Have you been to an ice cream store lately? Last week I went to a Haagen Daaz in Bethesda to get two single scoop cones (one cone was candy coated). The price: $10.
Let’s think about this for a second… a half-gallon of ice cream at the grocery store is about $4 if you get the one that’s on sale. For another $6 I can get cones, whipped cream, and cherries. For $10 I can throw an ice cream PARTY.
“But don’t you go to Starbucks and pay $4 for a cup of crappy coffee?”
Yes I do, but I also sit down for two hours and check out girls while I read newspapers, magazines, and books for free (Barnes and Noble Starbucks baby). At Starbucks I pay for a lifestyle experience of people watching and making my breath smell like ass, while at an ice cream store I just want some ice cream. And notice how no one actually eats inside an ice cream store, which usually is about the size of the Jiffy Lube waiting room. It’s too much of a risk to sit down at that table in the corner that you know is stickier than that a frat boy’s bedsheets.
DCB Sticky Rating’s:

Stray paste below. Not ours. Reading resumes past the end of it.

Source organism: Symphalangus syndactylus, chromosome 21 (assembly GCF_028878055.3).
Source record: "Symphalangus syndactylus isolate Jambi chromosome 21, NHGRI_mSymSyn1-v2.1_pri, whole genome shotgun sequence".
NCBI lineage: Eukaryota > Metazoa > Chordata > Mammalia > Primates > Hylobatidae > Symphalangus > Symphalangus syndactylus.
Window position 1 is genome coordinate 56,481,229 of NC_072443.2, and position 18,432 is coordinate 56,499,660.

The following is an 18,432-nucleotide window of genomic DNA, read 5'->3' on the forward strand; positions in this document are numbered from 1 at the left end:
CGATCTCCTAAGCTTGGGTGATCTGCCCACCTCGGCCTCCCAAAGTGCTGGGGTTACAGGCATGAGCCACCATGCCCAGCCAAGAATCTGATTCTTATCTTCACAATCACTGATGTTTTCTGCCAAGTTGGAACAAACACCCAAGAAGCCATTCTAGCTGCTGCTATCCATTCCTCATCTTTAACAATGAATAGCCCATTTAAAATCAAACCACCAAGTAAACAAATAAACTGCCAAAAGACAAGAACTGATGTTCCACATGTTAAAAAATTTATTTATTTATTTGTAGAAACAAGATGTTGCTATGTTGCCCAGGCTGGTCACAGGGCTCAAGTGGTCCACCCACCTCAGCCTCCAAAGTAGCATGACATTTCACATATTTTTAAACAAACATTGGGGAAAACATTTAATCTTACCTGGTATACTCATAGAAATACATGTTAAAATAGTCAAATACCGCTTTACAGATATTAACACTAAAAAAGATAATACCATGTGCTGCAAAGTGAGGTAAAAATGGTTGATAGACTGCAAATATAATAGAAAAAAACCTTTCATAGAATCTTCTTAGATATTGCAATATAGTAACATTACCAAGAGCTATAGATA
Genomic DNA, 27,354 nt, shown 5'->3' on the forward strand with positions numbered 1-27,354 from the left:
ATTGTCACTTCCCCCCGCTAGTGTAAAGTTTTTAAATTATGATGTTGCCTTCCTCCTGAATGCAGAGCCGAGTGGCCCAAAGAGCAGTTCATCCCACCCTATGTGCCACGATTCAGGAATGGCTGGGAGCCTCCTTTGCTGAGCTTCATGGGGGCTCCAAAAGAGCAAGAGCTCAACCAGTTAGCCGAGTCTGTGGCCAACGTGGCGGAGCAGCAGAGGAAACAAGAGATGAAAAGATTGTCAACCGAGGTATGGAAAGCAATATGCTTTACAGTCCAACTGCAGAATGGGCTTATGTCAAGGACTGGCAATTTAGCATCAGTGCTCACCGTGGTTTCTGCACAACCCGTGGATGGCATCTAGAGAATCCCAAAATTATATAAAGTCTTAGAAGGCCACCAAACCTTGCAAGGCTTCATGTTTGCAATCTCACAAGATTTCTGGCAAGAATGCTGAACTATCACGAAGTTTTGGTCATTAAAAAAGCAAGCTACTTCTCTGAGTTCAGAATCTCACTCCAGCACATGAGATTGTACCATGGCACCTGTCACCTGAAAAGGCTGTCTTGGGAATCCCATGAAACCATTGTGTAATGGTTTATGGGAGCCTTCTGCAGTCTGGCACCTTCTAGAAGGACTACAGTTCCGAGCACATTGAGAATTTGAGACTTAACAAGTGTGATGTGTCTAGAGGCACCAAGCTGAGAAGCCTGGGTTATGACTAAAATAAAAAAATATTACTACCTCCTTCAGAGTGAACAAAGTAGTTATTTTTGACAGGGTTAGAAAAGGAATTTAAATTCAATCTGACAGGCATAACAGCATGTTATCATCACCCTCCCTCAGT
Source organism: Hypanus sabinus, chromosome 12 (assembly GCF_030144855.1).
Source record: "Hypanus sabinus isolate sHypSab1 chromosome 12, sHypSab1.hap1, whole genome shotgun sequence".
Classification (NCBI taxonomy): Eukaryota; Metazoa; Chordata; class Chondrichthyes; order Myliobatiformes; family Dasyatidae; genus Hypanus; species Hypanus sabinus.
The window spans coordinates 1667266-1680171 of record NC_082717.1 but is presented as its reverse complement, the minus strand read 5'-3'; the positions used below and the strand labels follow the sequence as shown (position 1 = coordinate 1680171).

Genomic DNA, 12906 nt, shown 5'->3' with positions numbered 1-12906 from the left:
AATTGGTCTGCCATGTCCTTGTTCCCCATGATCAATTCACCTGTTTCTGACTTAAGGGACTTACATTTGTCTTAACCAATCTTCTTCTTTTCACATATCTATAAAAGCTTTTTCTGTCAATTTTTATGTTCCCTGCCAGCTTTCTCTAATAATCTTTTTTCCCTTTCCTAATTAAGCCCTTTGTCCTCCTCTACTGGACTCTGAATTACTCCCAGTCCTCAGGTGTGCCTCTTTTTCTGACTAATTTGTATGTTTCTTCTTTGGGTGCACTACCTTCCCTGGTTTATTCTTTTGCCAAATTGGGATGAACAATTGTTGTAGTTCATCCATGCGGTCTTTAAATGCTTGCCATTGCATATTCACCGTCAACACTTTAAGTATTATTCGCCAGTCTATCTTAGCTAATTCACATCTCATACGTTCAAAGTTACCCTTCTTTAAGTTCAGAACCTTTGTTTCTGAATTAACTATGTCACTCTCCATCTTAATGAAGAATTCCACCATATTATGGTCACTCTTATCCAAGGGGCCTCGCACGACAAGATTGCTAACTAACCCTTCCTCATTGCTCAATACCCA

1. Baskin Robins. What I don’t understand is how they are able to charge prices on par with Ben and Jerry’s when they are the McDonalds of the ice cream world. They share space with Dunkin Donuts for crying out loud. Their ice cream is good but their aggressive tip jar placements make me feel guilty every time I don’t tip, which is all the time. 2 sticky hands out of 4.
2. Haagen Daaz. The Ben & Jerry wannabe’s. Now that we are living in a patriotic conservative state, I think it is appropriate to change the name of this place to something less German, like Happy Days, which is probably what Haagen Daaz stands for anyway. 2 and a half sticky hands out of 4.
3. Ben & Jerry’s. I lube myself up really good when I go here because I know it’s going to hurt at the cash register. Nevertheless, their Chocolate Chip Cookie Dough ice cream is more enjoyable than a date with a DC girl. 4 sticky hands out of 4.
These ice cream places don’t need to look farther than the movie theater business to see what happens when you increase prices without increasing the experience.